What You are Getting Wrong About Appalachia by Elizabeth Catte is the book I have been telling everyone that they should read.
It’s short and well-written.
It will make you rethink and think again about the role of media in political campaigns.
I have taken a hiatus from Facebook so I miss hearing from a lot of folks over there, miss keeping up with them. But I needed a rest from the frenzy that is Social Media and information overload. So what do I do instead? I read. More essays and books in the past few weeks than I did in the past six months.
Funny, I thought leaving Facebook might ease the information overload, and it might if only I would read Victoria Holt novels like I used to. Instead, I’m reading things like Catte’s book.
Here’s some things I’m thinking about as I read:
- West Virginia only has 5 electoral college votes, so why did media spend so much time playing it up during the 2016 election? The number of articles and features that came out about “Ground Zero for Trump Country” was astounding. Many of them were released in the weeks before the election – October 2016.
- There are only about 50,000 Coal Miners in the US. That’s about the population size of Dunwoody, Ga.
- What if instead of replaying the remark that “We are going to put a lot of coal miners and coal companies out of business” media had instead used these words from that same speech “We don’t want to forget those people. Those people labored in those mines for generations, losing their health, often losing their lives to turn on our lights and power our factories.”
- Media controlled the narrative in 2016 and in a large part because of how they framed that narrative 100 million did not bother to vote. Those people put Trump in office.
- Another 12,000 manufacturing jobs were lost during this last jobs report. Since George W. Bush first took office, nearly 6 million manufacturing jobs have been lost.
- Not to diminish the miners, but should we be talking about the steep decline in manufacturing jobs and how that is impacting people’s lives?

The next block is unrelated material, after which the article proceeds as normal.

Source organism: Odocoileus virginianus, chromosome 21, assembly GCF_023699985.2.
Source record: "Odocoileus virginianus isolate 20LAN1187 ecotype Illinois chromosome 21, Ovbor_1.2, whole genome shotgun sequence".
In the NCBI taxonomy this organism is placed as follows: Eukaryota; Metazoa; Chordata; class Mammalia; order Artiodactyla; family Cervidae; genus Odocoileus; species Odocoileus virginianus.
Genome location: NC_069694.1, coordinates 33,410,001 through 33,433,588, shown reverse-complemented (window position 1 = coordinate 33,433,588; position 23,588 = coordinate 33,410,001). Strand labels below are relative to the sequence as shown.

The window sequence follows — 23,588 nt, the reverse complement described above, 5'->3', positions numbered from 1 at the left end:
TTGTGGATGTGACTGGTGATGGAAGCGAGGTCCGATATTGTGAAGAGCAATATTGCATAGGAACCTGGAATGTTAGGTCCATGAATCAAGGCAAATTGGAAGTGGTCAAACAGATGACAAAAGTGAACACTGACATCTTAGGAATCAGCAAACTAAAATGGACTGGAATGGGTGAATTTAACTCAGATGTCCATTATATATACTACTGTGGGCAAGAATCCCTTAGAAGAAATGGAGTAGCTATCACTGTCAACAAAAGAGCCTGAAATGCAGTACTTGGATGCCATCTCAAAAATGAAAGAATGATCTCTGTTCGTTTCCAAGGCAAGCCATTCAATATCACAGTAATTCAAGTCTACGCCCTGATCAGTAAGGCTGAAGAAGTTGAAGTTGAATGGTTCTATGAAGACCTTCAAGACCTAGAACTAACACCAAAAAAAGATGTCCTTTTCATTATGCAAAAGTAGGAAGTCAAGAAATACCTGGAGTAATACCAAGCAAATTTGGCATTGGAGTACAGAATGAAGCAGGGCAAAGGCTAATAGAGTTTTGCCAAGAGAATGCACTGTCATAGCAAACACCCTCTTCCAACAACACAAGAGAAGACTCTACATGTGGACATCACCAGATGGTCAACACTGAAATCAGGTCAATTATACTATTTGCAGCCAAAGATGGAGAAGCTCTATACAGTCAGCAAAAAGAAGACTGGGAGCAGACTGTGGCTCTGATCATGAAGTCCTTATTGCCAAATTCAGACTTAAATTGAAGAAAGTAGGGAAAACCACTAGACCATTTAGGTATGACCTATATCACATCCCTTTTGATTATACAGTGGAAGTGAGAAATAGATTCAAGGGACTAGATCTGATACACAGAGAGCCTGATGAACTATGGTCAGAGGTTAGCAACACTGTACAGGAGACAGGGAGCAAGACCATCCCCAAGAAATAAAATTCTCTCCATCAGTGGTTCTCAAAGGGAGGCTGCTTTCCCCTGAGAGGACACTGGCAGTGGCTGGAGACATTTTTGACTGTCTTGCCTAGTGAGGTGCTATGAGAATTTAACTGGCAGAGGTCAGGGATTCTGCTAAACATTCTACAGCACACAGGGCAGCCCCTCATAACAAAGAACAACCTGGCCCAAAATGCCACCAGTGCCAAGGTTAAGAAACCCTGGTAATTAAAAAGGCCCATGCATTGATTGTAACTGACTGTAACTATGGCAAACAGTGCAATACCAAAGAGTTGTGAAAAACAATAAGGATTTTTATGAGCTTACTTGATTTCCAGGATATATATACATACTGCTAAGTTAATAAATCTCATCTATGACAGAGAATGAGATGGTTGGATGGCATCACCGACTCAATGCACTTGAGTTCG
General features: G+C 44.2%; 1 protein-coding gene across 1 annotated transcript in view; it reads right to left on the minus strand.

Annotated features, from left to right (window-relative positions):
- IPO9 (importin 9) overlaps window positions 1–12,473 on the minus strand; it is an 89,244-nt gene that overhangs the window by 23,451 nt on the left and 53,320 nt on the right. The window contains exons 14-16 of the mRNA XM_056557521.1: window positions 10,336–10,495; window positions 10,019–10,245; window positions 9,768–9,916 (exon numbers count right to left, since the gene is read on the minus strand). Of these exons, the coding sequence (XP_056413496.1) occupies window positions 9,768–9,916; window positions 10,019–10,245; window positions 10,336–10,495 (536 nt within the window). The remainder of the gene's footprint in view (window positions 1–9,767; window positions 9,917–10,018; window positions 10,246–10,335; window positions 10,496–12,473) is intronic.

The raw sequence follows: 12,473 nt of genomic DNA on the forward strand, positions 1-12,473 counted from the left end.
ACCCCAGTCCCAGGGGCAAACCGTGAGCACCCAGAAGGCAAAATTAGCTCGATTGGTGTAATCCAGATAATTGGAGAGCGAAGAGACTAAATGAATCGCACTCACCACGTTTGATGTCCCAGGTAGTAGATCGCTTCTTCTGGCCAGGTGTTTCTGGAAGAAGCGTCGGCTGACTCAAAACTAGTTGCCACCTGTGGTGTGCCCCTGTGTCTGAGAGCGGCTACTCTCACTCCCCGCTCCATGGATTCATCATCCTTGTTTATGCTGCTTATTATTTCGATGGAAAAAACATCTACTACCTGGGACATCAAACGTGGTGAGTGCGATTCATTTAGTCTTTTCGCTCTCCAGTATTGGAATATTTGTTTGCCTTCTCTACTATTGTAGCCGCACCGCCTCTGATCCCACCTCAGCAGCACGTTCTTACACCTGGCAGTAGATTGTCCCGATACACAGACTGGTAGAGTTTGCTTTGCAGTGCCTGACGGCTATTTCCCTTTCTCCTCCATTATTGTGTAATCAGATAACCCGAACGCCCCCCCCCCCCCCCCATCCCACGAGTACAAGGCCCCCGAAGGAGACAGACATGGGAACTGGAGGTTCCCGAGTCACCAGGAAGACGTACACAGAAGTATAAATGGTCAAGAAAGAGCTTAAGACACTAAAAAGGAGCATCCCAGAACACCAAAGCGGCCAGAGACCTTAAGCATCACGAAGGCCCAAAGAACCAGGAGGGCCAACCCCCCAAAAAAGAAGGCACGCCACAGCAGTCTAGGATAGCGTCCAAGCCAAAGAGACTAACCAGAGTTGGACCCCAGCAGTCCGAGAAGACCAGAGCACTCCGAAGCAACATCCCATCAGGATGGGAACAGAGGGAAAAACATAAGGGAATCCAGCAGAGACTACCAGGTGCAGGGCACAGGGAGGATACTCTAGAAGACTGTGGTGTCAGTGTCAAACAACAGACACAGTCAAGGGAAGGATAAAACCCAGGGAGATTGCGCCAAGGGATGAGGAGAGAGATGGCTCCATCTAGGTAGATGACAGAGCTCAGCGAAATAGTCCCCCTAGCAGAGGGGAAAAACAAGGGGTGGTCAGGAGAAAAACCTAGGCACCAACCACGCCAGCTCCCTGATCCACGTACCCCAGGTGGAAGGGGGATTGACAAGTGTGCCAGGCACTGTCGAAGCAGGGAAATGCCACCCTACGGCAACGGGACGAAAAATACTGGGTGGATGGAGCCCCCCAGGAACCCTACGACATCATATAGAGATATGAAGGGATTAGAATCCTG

- But speaking of miners and how West Virginia was sold by the media as
“ground zero” for Trump’s 2016 election: Wilbur Ross was owner of the Sago Mines when a dozen miners suffocated to death following a mine blast in 2006. Sago had been cited for over 200 safety violations prior to the deaths of the miners. Meanwhile, Ross was leading a billionaire’s life in Palm Beach. Those suffocating miners used their lunch pails to concentrate oxygen because the safety breathing equipment needed and required by law wasn’t there. Trump, billed as the coal miner’s choice, rewards the miners’s killer by appointing Ross as Commerce Secretary.
- In 2008, West Virginia was known as Hillary country. She beat Obama by a sizable margin in the primary. In McDowell County, Hillary took more than 70 percent of the vote.
I tuck these tidbits away and ponder upon them. As a member of the media myself, I know that any story can be framed to evoke specific emotions from readers or listeners. That’s the power of storytelling.
I don’t know if it’s a good thing or not, but it does appear that media has succeeded a great deal of its control over the narrative for the #2020 election to Trump and his administration. One only has to look at the Justice Department to see how fine tuned this administration is at manipulating media and thus the masses.
Looking back at 2016, I wonder if the reason that media spent so much time carrying on about West Virginia and the citizens of McDowell County is because West Virginia is so accessible to journalists in NYC and DC. Easy on those corporate budgets, too.
I mean Oregon has 7 electoral college votes and we didn’t have media crawling all over the place here in search of “Ground Zero for Trump.” National media usually takes the approach that Oregon voters don’t matter. But a state with less electoral votes does? Go figure.
Anyway, these are the things I’m thinking about these days as I hang my Anyone But Trump flag out and wear my new hat: Save Democracy, Vote Blue.
And just FYI, it won’t matter which Democrat gets elected to the presidency unless we flip the Senate, too. All those promises will disappear like those manufacturing jobs unless we have a Senate that can enact the legislation.
Because if anything should be clear to voters by now, it’s that Republicans in the Senate and the House have fully embraced the idea of an autocratic government.
If that idea terrifies you, make sure you don’t sit this election out like the last 100 million voters did.
Karen Spears Zacharias is an American who believes that regulations that protect public welfare is not just a good thing, it’s the moral thing to do.